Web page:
Sediment Volume
August 2008


I have recently completed a short project for Oregon State University to estimate the volume of sediment contained at the bottoms of several river valleys in western Oregon. The subject areas consisted of about 12 reaches located in the Knowles Creek and Golden Ridge Creek watersheds/stream-networks, which have planar areas of about 58 and 48 square kilometers respectively. I wrote several Python/Wx programs to read and display digital elevation model data acquired from LIDAR (LIght Distance And Range) surveys taken from small aircraft, and to calculate synthetic bedrock bases for the valleys based on the slope and elevation of the valley walls and scattered field measurements of the location of a small number of bedrock points located in stream beds. The valley boundaries were determined semi-automatically with another program which iteratively looked for cross-valley profiles starting from an initial centerline guess entered with the mouse. Plots of down- and cross-valley elevation were created, volumes were calculated from irregular polyhedral prismatic cells, and the resulting sediment thicknesses were saved and displayed as another DEM surface. The results of these analyses will be used to track sediment flow and recycling over geologic timescales.

Here is an elevation plot of one of the study areas (Knowles Creek):

Here is a subset of the valley (upper middle in top plot), which is about 3 km long ('down' is toward the upper left):

Here's the valley in 3d:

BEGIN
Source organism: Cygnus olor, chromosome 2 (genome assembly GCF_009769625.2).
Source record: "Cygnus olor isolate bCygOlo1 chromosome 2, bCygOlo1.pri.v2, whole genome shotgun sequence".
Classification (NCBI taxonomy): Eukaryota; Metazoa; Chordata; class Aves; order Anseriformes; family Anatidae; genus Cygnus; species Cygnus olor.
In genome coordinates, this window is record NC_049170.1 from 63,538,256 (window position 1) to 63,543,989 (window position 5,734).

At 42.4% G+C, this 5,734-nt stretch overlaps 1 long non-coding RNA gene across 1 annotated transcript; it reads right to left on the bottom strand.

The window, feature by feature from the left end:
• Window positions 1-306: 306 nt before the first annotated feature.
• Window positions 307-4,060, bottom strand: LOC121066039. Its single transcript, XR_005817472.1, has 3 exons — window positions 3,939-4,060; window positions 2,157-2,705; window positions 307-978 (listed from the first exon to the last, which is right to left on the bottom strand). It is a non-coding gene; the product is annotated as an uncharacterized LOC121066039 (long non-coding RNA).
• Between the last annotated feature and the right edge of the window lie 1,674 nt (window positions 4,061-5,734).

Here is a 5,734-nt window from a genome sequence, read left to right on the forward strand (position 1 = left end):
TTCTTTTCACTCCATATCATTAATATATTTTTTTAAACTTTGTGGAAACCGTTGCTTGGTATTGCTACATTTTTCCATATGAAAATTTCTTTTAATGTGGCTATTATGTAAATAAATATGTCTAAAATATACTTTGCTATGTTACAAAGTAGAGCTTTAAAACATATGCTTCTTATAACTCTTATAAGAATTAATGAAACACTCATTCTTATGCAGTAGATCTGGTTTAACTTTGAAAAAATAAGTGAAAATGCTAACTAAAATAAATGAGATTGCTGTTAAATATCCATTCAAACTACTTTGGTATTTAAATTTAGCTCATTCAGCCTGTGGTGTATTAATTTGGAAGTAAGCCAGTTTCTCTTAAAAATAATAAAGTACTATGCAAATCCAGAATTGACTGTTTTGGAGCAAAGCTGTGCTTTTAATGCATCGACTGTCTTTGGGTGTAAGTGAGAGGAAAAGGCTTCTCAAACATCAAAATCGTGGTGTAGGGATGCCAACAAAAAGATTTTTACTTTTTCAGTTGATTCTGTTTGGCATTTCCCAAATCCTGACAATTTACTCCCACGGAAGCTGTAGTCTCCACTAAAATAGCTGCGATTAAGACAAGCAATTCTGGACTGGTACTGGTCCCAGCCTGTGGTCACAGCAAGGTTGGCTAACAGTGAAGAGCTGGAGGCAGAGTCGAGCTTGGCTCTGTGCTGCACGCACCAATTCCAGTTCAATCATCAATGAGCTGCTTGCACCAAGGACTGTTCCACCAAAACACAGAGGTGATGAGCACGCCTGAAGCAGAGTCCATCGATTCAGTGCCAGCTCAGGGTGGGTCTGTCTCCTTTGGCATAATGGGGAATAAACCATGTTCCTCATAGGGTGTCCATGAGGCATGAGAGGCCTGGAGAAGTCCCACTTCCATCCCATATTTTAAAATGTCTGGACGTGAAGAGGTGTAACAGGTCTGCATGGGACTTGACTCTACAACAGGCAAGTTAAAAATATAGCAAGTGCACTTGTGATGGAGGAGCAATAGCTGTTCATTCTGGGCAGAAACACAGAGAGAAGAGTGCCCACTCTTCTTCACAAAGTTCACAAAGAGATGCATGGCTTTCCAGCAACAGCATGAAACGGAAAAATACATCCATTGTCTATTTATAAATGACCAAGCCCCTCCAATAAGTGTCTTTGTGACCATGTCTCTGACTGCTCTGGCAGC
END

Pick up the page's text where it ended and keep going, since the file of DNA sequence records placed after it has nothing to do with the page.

Here's the geometry as calculated by one of the programs. The valley walls are in blue, the streambed (thalweg) is in yellow, as are the cross-valley profile lines. The green crosses are bedrock points obtained on-site, which correspond well with the calculated streambed:

Here's the calculated down-valley elevation. The synthetic bedrock base is in orange, and is at or below all known bedrock and calculated streambed elevations:

Here are the cross-valley profiles, with the thalweg in white. Each cross-section consists of the surface elevation (from DEM), the synthetic bedrock base, and the extrapolated slopes of the valley walls:

The sediment volume at any down-valley position is calculated from polyhedral 'cells' bounded by the profile cross-sections, the surface elevation, and the bedrock elevation. The program prints out width, length, thickness, area, and volume for coordinates every 10 m. Here is a composite plot of the estimated sediment thickness at any {x, y} point in the valley:

A similar analysis was performed on the other reaches of both study areas.

Link to research log


©Sky Coyote 2008